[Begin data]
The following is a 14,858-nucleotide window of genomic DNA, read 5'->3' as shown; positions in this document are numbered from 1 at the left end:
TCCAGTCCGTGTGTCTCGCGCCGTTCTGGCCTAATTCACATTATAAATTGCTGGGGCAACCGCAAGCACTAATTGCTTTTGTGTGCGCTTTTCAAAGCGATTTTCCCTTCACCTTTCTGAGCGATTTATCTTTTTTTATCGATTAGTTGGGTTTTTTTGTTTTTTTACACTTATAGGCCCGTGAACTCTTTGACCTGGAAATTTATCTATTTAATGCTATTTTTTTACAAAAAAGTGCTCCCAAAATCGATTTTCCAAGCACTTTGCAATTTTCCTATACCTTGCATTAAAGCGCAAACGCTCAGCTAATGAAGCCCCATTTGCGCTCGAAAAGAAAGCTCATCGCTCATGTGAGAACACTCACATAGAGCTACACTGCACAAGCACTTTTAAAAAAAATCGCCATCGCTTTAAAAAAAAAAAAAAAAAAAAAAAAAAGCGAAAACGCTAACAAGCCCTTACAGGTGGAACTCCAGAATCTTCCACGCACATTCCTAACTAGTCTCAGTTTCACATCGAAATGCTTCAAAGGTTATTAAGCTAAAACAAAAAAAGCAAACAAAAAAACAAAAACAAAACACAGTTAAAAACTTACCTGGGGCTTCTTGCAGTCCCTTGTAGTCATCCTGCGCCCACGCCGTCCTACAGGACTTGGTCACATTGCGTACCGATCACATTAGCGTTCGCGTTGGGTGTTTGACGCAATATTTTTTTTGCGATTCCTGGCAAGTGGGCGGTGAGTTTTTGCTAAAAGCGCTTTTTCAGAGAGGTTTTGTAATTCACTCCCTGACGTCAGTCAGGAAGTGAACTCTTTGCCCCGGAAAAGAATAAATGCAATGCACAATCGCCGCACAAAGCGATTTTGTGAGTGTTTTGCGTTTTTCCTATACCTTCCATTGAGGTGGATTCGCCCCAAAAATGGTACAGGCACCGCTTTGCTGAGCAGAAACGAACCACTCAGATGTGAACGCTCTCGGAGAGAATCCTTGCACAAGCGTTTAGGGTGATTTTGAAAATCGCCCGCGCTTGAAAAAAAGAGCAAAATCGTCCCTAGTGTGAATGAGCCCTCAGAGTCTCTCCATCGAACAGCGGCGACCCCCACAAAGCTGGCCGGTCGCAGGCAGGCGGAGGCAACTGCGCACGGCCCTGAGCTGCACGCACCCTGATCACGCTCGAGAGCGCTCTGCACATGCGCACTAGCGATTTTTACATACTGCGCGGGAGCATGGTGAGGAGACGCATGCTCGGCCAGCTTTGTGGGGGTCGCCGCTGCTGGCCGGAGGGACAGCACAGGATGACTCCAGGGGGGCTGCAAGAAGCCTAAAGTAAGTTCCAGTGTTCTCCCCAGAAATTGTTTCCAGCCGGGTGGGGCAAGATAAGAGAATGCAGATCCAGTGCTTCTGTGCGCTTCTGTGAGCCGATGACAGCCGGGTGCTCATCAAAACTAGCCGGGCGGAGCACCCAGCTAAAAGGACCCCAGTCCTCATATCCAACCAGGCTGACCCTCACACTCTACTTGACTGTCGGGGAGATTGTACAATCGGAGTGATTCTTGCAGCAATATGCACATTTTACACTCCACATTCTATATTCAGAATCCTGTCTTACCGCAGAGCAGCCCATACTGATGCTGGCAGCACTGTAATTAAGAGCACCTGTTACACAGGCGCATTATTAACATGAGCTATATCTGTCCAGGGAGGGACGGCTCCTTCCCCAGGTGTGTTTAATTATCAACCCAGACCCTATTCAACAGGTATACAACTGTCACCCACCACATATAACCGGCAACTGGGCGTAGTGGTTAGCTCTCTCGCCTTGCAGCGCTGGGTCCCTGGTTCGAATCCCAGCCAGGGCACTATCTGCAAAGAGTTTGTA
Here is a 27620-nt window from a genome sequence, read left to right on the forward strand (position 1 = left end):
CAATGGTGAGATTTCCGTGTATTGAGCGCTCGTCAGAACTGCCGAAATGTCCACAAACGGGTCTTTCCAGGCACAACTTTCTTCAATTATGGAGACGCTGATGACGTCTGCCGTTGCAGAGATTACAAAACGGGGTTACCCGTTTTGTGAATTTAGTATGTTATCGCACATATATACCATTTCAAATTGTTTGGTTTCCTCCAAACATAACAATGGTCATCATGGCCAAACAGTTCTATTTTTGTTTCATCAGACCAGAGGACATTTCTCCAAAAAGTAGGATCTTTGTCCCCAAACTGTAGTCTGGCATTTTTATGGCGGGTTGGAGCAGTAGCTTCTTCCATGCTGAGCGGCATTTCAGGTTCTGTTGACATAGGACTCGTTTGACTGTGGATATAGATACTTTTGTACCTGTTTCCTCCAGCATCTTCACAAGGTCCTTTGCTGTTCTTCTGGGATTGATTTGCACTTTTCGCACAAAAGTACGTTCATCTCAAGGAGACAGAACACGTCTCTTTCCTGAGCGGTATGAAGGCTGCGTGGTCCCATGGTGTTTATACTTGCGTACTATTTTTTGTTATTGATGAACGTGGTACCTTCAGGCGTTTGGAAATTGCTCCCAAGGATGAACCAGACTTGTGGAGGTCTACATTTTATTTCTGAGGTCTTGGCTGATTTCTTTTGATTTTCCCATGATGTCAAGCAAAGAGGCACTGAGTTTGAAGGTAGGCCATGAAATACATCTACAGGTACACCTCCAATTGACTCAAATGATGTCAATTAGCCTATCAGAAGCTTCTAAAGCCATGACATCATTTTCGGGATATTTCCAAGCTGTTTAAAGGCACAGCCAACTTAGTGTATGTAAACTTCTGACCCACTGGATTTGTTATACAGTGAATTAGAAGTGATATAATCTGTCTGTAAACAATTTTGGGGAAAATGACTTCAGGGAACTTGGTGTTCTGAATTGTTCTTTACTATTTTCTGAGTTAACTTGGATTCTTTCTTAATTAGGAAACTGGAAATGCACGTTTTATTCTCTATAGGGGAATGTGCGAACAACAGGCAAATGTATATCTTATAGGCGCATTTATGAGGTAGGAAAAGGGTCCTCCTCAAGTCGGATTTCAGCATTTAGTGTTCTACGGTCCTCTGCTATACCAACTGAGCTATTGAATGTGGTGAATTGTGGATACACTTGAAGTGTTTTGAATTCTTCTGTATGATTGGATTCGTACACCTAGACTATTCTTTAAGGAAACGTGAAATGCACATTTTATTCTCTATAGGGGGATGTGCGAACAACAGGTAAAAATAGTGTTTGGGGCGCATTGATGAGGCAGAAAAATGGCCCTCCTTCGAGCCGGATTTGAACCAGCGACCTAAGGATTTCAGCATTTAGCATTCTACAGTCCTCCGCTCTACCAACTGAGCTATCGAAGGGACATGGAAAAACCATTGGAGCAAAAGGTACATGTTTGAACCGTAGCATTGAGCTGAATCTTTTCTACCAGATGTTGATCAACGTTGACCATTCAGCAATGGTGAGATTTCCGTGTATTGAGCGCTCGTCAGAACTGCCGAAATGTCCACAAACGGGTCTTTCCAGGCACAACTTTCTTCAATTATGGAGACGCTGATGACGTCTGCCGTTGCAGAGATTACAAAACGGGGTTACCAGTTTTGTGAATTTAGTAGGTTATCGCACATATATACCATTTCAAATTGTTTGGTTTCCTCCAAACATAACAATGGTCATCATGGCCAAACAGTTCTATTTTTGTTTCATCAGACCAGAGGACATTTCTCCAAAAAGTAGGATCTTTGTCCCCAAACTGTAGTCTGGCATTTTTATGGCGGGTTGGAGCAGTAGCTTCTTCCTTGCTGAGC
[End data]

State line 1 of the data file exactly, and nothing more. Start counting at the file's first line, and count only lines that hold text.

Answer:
The following is a 14,858-nucleotide window of genomic DNA, read 5'->3' as shown; positions in this document are numbered from 1 at the left end: